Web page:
We have also started to look at genomic discrepancies between ethnicities in triple-negative breast cancer. We have analyzed the transcriptional profiles of 98 triple-negative tumors—19 belonged to African-American patients, 23 to Hispanic patients, and 56 to Caucasian women. We found no evidence of clustering of gene-expression data by ethnicity, or differentially expressed genes in triple-negative tumors among African-Americans compared to Caucasian or Hispanic women after adjustment for multiple comparisons.
These studies are just the beginning of attempts to better understand the epidemiologic and molecular characteristics of this disease. This is important, since in the absence of an understanding of the ethnic diversity of breast cancer, potential markers and targets specific to different populations could be missed.
Finally, ongoing clinical trials are being conducted in efforts to translate these molecular findings in both advanced and early disease to patient care. We are currently studying alternative chemotherapeutic agents such as platinum salts, topoisomerase inhibitors, and epothilones in the neoadjuvant setting. Multiple trials are studying agents targeting angiogenesis, PARP, EGFR, PI3K, and Src pathway inhibition, alone or in combination with chemotherapy in the (neo)adjuvant and metastatic settings.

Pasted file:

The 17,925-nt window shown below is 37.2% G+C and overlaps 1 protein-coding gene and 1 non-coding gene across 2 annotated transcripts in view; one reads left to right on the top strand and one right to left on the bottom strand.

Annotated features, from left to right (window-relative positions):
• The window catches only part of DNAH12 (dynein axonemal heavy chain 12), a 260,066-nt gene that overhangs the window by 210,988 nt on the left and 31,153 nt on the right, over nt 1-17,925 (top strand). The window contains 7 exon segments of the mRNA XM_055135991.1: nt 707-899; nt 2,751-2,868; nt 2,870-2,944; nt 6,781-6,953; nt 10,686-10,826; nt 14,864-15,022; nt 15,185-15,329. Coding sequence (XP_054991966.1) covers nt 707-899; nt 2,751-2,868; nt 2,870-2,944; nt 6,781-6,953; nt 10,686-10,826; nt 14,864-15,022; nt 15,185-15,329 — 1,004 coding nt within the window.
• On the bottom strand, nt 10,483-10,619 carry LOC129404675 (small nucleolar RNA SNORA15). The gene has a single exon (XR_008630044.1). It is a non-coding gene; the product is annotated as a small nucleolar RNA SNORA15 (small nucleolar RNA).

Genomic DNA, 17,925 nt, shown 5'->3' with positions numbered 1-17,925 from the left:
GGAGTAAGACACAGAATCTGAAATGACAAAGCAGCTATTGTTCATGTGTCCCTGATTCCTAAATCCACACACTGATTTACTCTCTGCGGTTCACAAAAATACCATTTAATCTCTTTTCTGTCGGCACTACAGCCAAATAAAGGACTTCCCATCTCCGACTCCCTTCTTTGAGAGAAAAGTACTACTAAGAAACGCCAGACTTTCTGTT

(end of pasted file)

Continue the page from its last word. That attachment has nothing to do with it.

All these studies will add to the current knowledge of triple–receptor-negative breast cancer. We must continue to identify the tumors that will respond to specific therapies, to develop biologic response modifiers that will improve cancer management, and to decrease the amount of time that it takes to deliver useful drugs to patients.
—Ana M. Gonzalez-Angulo, MD, MSC
—Gabriel N. Hortobagyi, MD
Financial Disclosure: The authors have no significant financial interest or other relationship with the manufacturers of any products or providers of any service mentioned in this article.